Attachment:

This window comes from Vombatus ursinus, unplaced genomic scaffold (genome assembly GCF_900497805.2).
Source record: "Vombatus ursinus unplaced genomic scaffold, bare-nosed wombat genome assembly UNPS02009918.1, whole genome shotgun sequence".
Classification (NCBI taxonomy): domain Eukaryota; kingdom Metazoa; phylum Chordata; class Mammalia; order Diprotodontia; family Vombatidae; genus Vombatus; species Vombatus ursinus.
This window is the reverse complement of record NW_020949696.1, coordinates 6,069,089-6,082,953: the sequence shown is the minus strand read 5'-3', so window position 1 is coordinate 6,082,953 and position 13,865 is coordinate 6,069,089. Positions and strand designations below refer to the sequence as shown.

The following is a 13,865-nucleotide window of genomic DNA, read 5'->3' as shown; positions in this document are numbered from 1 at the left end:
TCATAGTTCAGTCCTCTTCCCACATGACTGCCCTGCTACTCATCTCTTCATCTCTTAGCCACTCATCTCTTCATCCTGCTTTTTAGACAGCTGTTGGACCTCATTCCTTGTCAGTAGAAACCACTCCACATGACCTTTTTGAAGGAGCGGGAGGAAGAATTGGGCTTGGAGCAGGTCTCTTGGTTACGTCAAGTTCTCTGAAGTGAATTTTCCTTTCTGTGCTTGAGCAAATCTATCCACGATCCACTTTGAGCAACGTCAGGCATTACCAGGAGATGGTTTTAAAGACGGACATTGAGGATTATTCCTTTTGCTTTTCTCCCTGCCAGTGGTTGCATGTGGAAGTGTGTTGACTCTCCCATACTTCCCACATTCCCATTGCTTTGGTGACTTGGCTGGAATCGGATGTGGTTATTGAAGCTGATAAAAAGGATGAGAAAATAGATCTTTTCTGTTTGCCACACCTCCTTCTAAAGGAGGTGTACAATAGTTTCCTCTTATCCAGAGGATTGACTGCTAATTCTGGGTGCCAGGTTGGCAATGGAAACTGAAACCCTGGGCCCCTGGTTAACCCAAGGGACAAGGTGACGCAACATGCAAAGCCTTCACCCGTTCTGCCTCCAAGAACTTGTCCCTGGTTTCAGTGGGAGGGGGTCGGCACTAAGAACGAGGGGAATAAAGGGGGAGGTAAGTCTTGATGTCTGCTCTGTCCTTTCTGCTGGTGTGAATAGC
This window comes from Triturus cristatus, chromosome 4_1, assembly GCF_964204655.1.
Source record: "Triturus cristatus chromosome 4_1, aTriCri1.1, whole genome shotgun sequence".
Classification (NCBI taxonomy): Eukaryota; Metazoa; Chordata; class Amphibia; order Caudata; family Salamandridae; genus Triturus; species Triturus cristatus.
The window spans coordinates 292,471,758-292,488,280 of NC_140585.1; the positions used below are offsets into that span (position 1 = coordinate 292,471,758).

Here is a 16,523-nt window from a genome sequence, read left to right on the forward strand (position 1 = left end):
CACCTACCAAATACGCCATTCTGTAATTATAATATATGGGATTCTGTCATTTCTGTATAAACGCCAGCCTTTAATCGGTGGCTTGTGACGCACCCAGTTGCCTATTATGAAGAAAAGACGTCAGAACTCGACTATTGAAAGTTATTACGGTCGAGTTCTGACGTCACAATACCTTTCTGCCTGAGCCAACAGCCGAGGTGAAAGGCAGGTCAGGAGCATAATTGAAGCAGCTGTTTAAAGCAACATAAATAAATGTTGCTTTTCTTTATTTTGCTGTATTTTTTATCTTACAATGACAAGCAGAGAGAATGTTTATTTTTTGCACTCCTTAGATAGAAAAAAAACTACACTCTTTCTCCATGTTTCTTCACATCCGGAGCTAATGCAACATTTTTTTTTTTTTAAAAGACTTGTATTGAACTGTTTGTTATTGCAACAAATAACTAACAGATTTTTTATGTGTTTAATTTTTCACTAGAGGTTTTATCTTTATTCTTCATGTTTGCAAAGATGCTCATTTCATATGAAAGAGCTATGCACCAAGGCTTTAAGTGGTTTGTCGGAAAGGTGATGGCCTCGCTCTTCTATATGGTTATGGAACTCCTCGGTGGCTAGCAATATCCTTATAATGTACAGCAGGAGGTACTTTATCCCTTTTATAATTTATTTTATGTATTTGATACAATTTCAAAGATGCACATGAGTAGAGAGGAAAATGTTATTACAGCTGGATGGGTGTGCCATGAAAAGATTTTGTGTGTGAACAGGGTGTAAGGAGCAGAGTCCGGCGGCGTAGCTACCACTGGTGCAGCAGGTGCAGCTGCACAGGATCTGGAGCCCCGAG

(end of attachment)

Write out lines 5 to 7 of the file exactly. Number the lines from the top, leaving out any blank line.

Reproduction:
The following is a 13,865-nucleotide window of genomic DNA, read 5'->3' as shown; positions in this document are numbered from 1 at the left end:
TCATAGTTCAGTCCTCTTCCCACATGACTGCCCTGCTACTCATCTCTTCATCTCTTAGCCACTCATCTCTTCATCCTGCTTTTTAGACAGCTGTTGGACCTCATTCCTTGTCAGTAGAAACCACTCCACATGACCTTTTTGAAGGAGCGGGAGGAAGAATTGGGCTTGGAGCAGGTCTCTTGGTTACGTCAAGTTCTCTGAAGTGAATTTTCCTTTCTGTGCTTGAGCAAATCTATCCACGATCCACTTTGAGCAACGTCAGGCATTACCAGGAGATGGTTTTAAAGACGGACATTGAGGATTATTCCTTTTGCTTTTCTCCCTGCCAGTGGTTGCATGTGGAAGTGTGTTGACTCTCCCATACTTCCCACATTCCCATTGCTTTGGTGACTTGGCTGGAATCGGATGTGGTTATTGAAGCTGATAAAAAGGATGAGAAAATAGATCTTTTCTGTTTGCCACACCTCCTTCTAAAGGAGGTGTACAATAGTTTCCTCTTATCCAGAGGATTGACTGCTAATTCTGGGTGCCAGGTTGGCAATGGAAACTGAAACCCTGGGCCCCTGGTTAACCCAAGGGACAAGGTGACGCAACATGCAAAGCCTTCACCCGTTCTGCCTCCAAGAACTTGTCCCTGGTTTCAGTGGGAGGGGGTCGGCACTAAGAACGAGGGGAATAAAGGGGGAGGTAAGTCTTGATGTCTGCTCTGTCCTTTCTGCTGGTGTGAATAGC
This window comes from Triturus cristatus, chromosome 4_1, assembly GCF_964204655.1.